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A retinoscope being used in conjunction with a trial frame and trial lenses in order to determine the patient's refractive error

Retinoscopy is a technique to obtain an objective measurement of the refractive condition of a patient's eyes. The examiner uses a retinoscope to shine light into the patient's eye and observes the reflection (reflex) off the patient's retina. While moving the streak or spot of light across the pupil the examiner observes the relative movement of the reflex then uses a phoropter or manually places lenses over the eye (using a trial frame and trial lenses) to "neutralize" the reflex.

Retinoscope

Static retinoscopy is a type of retinoscopy used in determining a patient's refractive error. It relies on Foucault's principle, which basically states that the examiner should simulate the infinity to obtain the correct refractive power. Hence, a power corresponding to the working distance is subtracted from the gross retinoscopy value to give the patient's refractive condition, the working distance lens being one which has a focal length of the examiner's distance from the patient (e.g. +2.00 dioptre lens for a 50 cm working distance). Myopes display an "against" reflex, which means that the direction of movement of light observed from the retina is a different direction to that in which the light beam is swept. Hyperopes, on the other hand, display a "with" movement, which means that the direction of movement of light observed from the retina is the same as that in which the light beam is swept.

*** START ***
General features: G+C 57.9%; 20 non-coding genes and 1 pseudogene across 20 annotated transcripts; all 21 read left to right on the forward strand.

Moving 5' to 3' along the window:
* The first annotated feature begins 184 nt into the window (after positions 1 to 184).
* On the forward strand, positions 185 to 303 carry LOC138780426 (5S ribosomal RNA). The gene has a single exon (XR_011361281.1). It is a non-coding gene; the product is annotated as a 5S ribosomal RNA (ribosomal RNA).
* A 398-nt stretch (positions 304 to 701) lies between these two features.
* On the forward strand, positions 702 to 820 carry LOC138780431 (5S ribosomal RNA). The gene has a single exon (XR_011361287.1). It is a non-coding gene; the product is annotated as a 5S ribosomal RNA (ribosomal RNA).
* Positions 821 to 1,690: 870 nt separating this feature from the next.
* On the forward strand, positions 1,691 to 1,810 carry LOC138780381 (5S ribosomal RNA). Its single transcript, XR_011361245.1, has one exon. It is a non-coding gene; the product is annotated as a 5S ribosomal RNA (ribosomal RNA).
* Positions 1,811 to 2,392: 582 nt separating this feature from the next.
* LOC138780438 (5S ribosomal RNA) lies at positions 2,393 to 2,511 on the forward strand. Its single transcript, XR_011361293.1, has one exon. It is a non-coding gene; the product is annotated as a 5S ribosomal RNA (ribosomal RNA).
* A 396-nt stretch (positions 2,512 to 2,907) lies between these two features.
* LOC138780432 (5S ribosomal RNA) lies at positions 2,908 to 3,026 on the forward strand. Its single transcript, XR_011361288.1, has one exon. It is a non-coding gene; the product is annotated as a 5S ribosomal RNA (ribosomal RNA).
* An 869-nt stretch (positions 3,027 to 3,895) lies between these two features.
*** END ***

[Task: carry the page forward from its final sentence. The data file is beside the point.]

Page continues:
Static retinoscopy is performed when the patient has relaxed accommodative status. This can be obtained by the patient viewing a distance target or by the use of cycloplegic drugs (where, for example, a child's lack of reliable fixation of the target can lead to fluctuations in accommodation and thus the results obtained). Dynamic retinoscopy is performed when the patient has active accommodation from viewing a near target.

Retinoscopy is particularly useful in prescribing corrective lenses for patients who are unable to undergo a subjective refraction that requires a judgement and response from the patient (such as children or those with severe intellectual disabilities or communication problems). In most tests however, it is used as a basis for further refinement by subjective refraction. It is also used to evaluate accommodative ability of the eye and detect latent hyperopia.

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